Is a bankruptcy really caused every 30 seconds by the cost of health care?
That is one of the outrageously misleading claims President Obama made in his remarks at his Health Care Summit yesterday.
I haven't had a chance to check out the others, but this one is patently false.
First off, lets calculate what this would mean. A bankruptcy every 30 seconds would mean approximately 1 million bankruptcies in a year. In the latest statistics on bankruptcies, the number grew from about 700,000 in 2007 to just over 1 million in 2008.
So to believe Obama's claim that a bankruptcy is caused every 30 seconds by health care costs, you would have to believe that 100% of bankruptcies are caused by high health care costs.
This leads to the question of what percentage of bankruptcies were caused by a major illness. Supporters of increased government involvment in health care like tax-dodging Tom Daschle have repeatedly claimed that about half of bankruptcies are caused by high health care costs.
The claim seems to be based on a Harvard study published in 2005 of over 1700 bankruptcies from 2001. The authors of that study, titled "Illness and Injuries As Contributors to Bankruptcy", very clearly intended to maximize the number of bankruptcies that could be claimed to have a medical cause.
The report is convincingly refuted by Gail Heriot, a University of San Diego professor of law, in 2005 right after it was published.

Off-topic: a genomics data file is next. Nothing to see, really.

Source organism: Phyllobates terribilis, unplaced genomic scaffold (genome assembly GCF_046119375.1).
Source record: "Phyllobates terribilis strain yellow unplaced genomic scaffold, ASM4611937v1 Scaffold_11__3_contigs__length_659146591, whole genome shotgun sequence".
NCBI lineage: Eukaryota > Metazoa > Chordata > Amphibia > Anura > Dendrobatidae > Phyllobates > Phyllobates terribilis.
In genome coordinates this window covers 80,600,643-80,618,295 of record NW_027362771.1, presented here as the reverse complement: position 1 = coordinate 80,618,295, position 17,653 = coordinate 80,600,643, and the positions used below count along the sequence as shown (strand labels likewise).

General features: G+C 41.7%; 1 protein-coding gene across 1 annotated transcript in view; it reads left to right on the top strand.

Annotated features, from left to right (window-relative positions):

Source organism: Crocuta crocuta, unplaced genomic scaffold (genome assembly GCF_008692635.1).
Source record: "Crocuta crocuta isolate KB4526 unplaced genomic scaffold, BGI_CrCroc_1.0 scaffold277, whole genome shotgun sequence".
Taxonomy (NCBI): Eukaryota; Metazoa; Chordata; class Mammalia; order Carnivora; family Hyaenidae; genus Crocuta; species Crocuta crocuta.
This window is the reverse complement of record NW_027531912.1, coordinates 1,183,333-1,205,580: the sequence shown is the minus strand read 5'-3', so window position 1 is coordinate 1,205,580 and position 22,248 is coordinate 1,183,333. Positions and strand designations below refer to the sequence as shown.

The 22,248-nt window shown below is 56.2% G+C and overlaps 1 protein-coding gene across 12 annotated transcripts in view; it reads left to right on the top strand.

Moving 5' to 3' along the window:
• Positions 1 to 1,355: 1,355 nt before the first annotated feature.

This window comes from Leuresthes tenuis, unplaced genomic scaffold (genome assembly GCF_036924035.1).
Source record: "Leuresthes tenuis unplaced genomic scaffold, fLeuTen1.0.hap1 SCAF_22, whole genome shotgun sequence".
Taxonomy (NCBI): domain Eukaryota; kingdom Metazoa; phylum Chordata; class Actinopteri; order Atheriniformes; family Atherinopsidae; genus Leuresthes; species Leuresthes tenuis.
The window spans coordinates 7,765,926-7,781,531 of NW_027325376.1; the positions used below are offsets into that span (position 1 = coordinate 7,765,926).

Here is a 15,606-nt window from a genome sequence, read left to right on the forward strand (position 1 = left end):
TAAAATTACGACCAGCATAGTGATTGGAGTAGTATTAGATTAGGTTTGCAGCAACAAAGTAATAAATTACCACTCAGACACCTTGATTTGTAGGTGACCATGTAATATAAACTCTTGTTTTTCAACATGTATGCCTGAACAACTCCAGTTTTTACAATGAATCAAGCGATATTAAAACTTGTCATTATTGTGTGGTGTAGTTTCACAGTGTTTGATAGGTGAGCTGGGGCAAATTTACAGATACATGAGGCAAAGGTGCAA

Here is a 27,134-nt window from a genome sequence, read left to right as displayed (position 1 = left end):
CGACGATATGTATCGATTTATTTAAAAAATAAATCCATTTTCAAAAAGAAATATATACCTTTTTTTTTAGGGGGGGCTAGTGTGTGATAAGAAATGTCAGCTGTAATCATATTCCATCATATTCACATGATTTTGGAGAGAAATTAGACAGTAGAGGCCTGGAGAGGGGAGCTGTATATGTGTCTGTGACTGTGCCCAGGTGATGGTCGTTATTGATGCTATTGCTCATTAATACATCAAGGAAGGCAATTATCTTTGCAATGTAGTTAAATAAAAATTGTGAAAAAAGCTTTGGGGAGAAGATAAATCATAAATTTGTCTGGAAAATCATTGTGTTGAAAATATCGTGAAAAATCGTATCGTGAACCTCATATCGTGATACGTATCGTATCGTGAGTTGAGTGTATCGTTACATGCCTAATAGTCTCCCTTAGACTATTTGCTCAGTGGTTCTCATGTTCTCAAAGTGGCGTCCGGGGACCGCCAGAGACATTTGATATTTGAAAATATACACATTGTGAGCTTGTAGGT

Even though the authors claimed that 54.5% of bankruptcies had a medical cause, buried in the report itself is the fact that only 27% of the bankruptcies even had unreimbursed medical expenses greater than $1000 over the 2 years prior to the bankruptcy!
Only 28.3% of those studied claimed themselves that their bankruptcy was substantially caused by illness or injury. The report failed to examine how many of those 28.3% actually had crushing amounts of medical expenses that could be considered the primary cause for the bankruptcy.
Careful examination of the study thus leads to the conclusion that no more than a quarter, and probably much lower, of bankruptcies in 2001 were truly caused primarly by excessive health care costs. Obama's statistic is off by at least a factor of 4.
You might say, "Well, even if it is 200 thousand instead of 1 million bankruptcies that are caused by bankruptcies, that is still a lot." True it is still a lot, but a further question is how many of the people that filed for bankruptcy had health insurance, and how many were uninsured, because only the uninsured would really be helped by universal health insurance coverage.
The fact is that the great majority of all bankruptcies are caused by lost wages, and the greatest effect that illness or injury has is in limiting the ability to work. This factor will not be fixed by more generous health insurance.
If Obama is worried about the number of bankruptcies, he needs to ask himself how many more Americans he will push out of work and possibly drive into bankruptcy when his oppressively higher taxes, which he will try to enact in order to pay for his health care proposals, hobble the economy.